God is simple. God does not live with internal tensions. Therefore, God doesn’t have expectations of us that are in tension with one another. But life doesn’t always feel as simple as the character of God. We rightly get frustrated with people who conclude that because God is simple, life is too. They make life seem easier than it is.

Because we live in a broken world, with fallen people and as fallen people, life can feel complicated. How do we reconcile the reality that God is simple, but our lived experienced is complex? Let’s return to the image of a parent and child.

Admiration Leads to Emulation

Imagine a child who feels torn because he has chores to complete, homework to do, and its Grandma’s birthday. Let’s assume, for this illustration, that the child has not been negligent with his work. He is stressed because he wants to please his parents but doesn’t know what to do. The child thinks,

  • “My parents are smart and want me to do well in school, so I should do my homework.”
  • “My parents are neat and want me to be orderly, so I should clean my room.”
  • “My parents are loving and want me to value family, so I should go to Grandma’s birthday party.”
  • “My parents are going to be mad at me because I can’t do all three.”

The child begins to fear his parents, dreads seeing them, and starts to cry. How do good parents respond to this child? They smile, pull him close, affirm his strong desire to honor them, and help him think through the situation. Since we are using this illustration as a metaphor, God’s happiness is revealed in the parents’ smile. Even though the situation is legitimately hard (paralleling the brokenness of the world), we see God’s simplicity in the response that values character more than immediate outcome.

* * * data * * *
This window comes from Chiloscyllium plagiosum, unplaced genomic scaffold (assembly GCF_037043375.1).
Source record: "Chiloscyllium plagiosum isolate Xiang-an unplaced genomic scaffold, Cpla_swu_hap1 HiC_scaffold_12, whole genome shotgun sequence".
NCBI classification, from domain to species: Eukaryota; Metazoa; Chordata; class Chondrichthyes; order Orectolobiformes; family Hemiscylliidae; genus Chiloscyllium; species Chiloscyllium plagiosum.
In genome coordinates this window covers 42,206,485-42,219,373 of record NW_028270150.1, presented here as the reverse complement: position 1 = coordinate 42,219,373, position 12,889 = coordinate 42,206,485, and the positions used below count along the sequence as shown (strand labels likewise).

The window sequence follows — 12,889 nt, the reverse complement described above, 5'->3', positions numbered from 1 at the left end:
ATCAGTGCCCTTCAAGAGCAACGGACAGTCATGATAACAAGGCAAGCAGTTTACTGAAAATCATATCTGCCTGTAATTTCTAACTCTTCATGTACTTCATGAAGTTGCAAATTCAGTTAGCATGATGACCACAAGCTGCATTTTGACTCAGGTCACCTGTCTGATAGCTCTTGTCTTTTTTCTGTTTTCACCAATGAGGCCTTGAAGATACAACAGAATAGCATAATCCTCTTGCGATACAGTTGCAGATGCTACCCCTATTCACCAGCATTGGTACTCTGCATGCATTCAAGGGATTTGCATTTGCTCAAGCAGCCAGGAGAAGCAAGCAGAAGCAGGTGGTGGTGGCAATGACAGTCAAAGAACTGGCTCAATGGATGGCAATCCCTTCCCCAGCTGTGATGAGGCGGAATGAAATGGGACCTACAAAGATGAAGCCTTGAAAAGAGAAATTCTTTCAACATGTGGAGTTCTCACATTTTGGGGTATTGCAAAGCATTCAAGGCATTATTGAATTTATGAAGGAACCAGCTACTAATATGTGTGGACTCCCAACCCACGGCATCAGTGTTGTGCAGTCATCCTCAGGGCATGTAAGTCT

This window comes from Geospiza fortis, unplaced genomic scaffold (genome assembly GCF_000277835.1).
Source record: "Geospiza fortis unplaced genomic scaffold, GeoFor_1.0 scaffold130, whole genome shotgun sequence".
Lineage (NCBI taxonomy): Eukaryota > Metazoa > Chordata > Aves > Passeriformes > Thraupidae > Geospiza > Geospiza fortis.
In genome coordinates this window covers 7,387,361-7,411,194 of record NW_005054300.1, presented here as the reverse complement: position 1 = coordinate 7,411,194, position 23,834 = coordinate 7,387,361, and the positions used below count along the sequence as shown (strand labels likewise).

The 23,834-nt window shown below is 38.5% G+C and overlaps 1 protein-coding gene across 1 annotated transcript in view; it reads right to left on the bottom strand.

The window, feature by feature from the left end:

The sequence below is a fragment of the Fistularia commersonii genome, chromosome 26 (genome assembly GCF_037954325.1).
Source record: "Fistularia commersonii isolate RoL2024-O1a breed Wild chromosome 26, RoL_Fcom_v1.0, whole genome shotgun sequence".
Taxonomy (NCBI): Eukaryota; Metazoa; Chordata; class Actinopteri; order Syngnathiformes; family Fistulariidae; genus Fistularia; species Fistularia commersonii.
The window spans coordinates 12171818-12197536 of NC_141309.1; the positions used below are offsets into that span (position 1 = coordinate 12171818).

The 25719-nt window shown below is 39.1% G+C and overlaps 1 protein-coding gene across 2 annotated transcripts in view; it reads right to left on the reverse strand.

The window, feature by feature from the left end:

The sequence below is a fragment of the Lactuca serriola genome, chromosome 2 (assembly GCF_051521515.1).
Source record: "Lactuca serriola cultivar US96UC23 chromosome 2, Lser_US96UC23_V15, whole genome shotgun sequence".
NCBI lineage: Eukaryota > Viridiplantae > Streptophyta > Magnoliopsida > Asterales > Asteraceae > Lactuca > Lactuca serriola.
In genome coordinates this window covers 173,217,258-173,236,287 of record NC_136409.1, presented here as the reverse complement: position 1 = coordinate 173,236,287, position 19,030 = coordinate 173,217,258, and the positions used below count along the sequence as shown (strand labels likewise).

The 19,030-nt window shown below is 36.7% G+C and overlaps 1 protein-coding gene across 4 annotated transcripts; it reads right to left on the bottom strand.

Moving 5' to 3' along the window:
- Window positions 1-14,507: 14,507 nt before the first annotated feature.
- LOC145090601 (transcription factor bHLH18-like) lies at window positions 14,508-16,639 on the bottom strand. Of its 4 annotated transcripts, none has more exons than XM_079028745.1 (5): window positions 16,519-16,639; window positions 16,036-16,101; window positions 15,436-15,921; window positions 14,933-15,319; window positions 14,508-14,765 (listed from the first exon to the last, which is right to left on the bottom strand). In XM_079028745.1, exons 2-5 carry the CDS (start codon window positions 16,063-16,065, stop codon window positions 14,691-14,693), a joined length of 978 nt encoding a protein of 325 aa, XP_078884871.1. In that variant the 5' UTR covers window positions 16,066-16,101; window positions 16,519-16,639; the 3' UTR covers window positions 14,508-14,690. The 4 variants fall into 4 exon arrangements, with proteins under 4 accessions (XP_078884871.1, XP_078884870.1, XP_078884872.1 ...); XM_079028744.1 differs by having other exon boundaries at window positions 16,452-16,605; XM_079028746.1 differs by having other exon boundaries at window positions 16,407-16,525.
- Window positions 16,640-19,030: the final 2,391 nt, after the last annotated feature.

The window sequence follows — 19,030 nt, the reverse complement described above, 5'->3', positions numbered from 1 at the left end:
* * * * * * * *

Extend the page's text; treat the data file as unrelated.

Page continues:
Let’s continue to use our sanctified imaginations as we peer through the lens of Ephesians 5:1. How does the child feel about his parents after this interaction? Safe, trusting, and loved. Where does he want to go when life gets hard again? To his parents. This admiration (rest) leads to emulation (refined character and maturity).1 The emulation will always be imperfect — because of the limitations of the child and the conflicting responsibilities of a broken world — but resting in the parents’ character allows his progressive growth to not feel futile.

Exhale. We can be honest — life is challenging and complex, and God is simple. We can be perpetually in process and God can still be happy. This removes the sense of desperate striving that exhausts so many of us as we live with a felt sense that we’re not good enough. God doesn’t feel compelled to rush the process (after all, progressive sanctification was his idea). He delights in each marker of our growth as parents delight in their child’s first step.

Under the Happy, Simple God

How might we respond to this reflection on God’s simplicity and happiness?

When we pray about the parts of life that are hard and confusing, we can visualize God smiling like parents who admire the hard work and tenacity of their child. When we feel the conflictedness of our own hearts, we can reflect on Ecclesiastes 12:13 to regain a sense of simplicity: “Fear God and keep his commandments, for this is the whole duty of man.” We can wear this verse like a child wears his father’s shoes and tie, knowing God delights in imperfect, incremental emulation.

Savor the simple moments of joy and pleasure in your day and realize that, no matter how trivial, God’s joy echoes your joy in those moments like parents watching their child play with Christmas presents.

  1. For a four week devotional on God’s character that uses this rhythm of resting in an attribute leading to emulating that attribute, consider my mini-book God’s Attributes: Rest for Life’s Struggles (P&R, 2012).